Supporting Leadership Opportunities in Faculty Develoment
Updated: May 20
Officially, it’s the Council on Learning and Teaching Excellence. But we just call it the Council. Conjuring up images of robed intellectuals marching toward a dimly lit lecture theatre. Doing secret handshakes and talking in hushed tones about teaching and learning. But that’s not really what happens. Not usually.
Our Council for Learning and Teaching Excellence is in its fourth year. During the first three years, a dedicated group of faculty members from across the institution came together to investigate teaching and learning on a deep level. Council members chose areas like inquiry-based learning and metacognition to explore and apply, and then reflect on and share out. The intention was to provide rich and relevant professional learning opportunities, tailored by the group, to support interested faculty in enhancing their practice, as leaders in their classrooms.
Every year the Council’s membership has changed slightly, along with the context and the ideas that members engage with, but the richness in cross-disciplinary dialogue and professional development has carried on across the years. But for this past academic year, the Council has evolved again, situating itself in a more leaderly space on our institutional landscape. Wanting participants to experience the agency and impact that instructors can have in working on institutional initiatives related to teaching and learning, we structured this year’s Council around just that—leading from where you are and shaping institutional level teaching and learning. Why not? Why not have faculty who are committed to professional growth and development engaged in exploring the inherent intersections between teaching and leadership? With this leadership piece in mind, last year’s Council met to help determine and shape this year’s Council project, deciding to pursue a project related to VIU’s newly minted Graduate Attributes. Created through a relatively lengthy collaborative process, VIU’s Graduate Attributes are a list of 18 characteristics graduates should have by the end of their programs. Although the attributes are articulated in VIU’s academic planning documents, how they will be taken up, understood, and implemented is yet to be seen. Enter the Council.
And so for the past 10 months, the Council has been working together in a variety of ways on an awareness campaign. Meeting with stakeholders falling under the categories of “faculty,” “students,” and “community,” members of the Council have facilitated discussions across campus, dialoguing over the Graduate Attributes. Often introducing them, at times demystifying and unpacking them, Council members have been on the front lines delivering the good news of the Graduate Attributes to many different groups across the institution, and discussing their implications to teaching and learning.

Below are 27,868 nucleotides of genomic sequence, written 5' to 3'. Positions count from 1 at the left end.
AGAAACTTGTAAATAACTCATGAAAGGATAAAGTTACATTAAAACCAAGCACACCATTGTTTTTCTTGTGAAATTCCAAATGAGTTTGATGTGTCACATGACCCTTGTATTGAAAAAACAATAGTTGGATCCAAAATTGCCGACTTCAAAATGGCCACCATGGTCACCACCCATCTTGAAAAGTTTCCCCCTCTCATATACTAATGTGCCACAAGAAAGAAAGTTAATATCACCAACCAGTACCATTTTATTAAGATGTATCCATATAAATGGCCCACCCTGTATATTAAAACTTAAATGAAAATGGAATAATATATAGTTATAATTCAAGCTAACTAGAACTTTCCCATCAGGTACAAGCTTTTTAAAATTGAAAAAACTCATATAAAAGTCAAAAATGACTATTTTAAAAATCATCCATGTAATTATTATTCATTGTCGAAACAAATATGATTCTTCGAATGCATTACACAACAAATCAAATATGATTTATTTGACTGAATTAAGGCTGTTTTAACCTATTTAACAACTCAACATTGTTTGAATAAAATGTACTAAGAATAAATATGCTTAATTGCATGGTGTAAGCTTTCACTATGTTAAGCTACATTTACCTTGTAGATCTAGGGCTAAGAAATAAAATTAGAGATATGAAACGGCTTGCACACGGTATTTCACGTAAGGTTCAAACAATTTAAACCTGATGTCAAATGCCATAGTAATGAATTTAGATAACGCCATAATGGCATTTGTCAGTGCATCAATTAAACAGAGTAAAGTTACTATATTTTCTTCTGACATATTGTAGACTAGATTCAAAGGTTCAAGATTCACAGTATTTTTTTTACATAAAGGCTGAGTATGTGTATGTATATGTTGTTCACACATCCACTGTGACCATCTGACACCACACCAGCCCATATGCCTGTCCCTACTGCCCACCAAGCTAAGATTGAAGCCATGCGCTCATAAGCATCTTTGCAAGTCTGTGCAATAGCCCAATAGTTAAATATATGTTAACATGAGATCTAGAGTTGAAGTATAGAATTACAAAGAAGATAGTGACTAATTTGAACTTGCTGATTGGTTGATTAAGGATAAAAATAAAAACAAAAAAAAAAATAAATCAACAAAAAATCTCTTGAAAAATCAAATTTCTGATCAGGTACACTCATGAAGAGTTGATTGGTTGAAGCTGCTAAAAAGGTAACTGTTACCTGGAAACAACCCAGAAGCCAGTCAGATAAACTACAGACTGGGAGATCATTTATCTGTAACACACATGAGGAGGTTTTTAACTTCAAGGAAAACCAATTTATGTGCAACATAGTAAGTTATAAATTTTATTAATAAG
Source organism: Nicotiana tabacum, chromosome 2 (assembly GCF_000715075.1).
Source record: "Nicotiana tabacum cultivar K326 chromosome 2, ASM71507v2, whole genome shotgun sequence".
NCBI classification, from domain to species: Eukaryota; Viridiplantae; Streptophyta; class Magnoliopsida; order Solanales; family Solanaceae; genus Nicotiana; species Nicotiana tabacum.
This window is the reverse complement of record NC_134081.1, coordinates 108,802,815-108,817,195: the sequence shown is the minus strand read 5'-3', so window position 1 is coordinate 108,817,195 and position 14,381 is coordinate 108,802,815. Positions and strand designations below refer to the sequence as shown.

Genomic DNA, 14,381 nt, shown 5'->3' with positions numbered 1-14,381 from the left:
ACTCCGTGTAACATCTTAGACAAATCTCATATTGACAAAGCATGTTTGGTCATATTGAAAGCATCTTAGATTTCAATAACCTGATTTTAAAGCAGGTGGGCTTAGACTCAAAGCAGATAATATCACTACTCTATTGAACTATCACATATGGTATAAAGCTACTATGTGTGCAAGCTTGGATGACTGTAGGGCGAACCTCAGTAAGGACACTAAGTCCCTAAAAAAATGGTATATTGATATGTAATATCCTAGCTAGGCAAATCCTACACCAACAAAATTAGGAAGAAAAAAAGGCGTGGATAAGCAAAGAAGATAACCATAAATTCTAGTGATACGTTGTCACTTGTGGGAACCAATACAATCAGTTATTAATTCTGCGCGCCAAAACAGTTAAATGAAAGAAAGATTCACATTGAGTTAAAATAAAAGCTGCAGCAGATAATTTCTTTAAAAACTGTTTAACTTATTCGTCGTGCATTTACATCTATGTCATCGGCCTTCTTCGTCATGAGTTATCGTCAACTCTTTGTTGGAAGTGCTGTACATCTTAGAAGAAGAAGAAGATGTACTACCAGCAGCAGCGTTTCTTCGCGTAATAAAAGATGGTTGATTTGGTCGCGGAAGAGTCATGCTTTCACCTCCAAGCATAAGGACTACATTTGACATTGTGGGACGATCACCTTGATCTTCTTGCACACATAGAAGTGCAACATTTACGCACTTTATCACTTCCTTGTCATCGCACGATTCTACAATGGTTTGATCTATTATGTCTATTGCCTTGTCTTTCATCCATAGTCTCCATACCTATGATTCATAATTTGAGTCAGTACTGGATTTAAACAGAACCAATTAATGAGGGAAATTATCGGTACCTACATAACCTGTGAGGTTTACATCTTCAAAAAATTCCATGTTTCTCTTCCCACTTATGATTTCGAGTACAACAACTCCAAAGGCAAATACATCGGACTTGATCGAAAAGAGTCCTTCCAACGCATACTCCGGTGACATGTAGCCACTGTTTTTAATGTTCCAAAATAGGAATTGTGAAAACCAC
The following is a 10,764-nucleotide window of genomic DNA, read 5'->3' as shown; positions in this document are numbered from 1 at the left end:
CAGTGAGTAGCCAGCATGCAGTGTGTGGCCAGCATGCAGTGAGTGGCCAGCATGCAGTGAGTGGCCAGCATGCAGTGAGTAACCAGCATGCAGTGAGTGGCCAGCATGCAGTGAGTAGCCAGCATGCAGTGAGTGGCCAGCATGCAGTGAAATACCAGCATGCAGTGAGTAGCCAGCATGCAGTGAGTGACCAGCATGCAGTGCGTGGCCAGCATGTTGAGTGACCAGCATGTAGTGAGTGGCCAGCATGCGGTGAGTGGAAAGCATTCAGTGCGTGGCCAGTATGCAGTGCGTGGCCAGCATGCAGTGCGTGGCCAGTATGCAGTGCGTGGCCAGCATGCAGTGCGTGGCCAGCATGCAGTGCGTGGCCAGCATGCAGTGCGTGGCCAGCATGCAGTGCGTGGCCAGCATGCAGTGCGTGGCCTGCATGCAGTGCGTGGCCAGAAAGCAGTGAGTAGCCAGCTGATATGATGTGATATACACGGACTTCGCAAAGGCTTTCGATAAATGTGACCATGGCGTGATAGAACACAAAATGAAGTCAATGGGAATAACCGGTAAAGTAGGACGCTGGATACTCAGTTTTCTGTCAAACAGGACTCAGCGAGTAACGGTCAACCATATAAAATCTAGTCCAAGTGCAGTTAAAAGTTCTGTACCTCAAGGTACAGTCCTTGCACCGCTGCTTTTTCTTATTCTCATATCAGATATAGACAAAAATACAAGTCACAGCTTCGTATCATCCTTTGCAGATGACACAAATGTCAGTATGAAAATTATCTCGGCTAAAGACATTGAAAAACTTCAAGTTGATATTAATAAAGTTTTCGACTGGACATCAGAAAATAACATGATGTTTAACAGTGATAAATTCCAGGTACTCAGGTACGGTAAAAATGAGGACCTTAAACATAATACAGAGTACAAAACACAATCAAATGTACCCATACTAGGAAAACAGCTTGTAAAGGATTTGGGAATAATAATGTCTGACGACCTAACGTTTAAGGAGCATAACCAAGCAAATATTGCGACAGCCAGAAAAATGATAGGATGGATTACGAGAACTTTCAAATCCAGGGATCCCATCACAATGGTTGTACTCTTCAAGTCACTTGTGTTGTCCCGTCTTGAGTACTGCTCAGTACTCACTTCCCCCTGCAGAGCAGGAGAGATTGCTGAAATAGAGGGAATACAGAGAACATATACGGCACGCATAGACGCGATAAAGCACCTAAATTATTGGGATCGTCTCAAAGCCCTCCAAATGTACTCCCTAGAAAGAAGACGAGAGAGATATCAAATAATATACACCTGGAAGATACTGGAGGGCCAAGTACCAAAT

But the journey has not always been easy. Council members have heard many questions, some difficult to answer. And some coming from within themselves. How are we going to incorporate all of these attributes into our program? How will we measure these? Do they need to be measured? How much work will this entail? Aren’t we already doing a lot of this? What does “Indigenous perspective” mean? What supports will we have? Why are we doing this?
It has at times been a muddy place, and it has become our job as facilitators to encourage the embracing of the mud. And yes, mud is hard to embrace. It falls through our hands, and stains our clothes. It doesn’t hug back in a nice kind of way. Yet it lingers. But we also know that it’s the muddy places in which rich learning often happens, and leadership can emerge. Confusion and uncertainty are discomforting, especially for us. But it’s in those messy, dirty places where we are challenged more than ever to figure it out, move forward, and find a way. And as the Council’s year draws to a close, I have seen its members emerging, moving forward and finding a way. Like leaders. Like teachers. Through their experiences, they are helping to answer those many questions, and helping to mitigate the discomfort of others. They’re cleaning up the mud. They are reinforcing that we are at the beginning of the conversation, and that there is not always one answer to the many questions that the Graduate Attribute are inspiring. There are many. Furthermore, Council members and the colleagues they are engaging with are acknowledging the work that has already been done, or is being done, and that the Graduate Attributes are not that new. They have been built around the values of VIU, values that many instructors, departments and programs have shaped through their practice.
Over the next couple of months, the Council will be preparing to report back on what they have been doing and what they have been hearing. They will be sharing out with the greater community (stay tuned!) and perhaps creating resources that intend to help all of us continue to move forward with the Graduate Attributes. As a facilitator in this innovative group, watching instructors lead and grow in this sweet spot where teaching and learning meet leadership, I’ve been privileged to see the ways in which a group of 18 faculty members have created such enormous impact and awareness and dialogue on a large institutional level. I look forward to hearing the reflections from the Council on how this opportunity has shaped them, and their practice. What a year. And now if you’ll excuse me, I’m off to put on my robe and practice my handshake.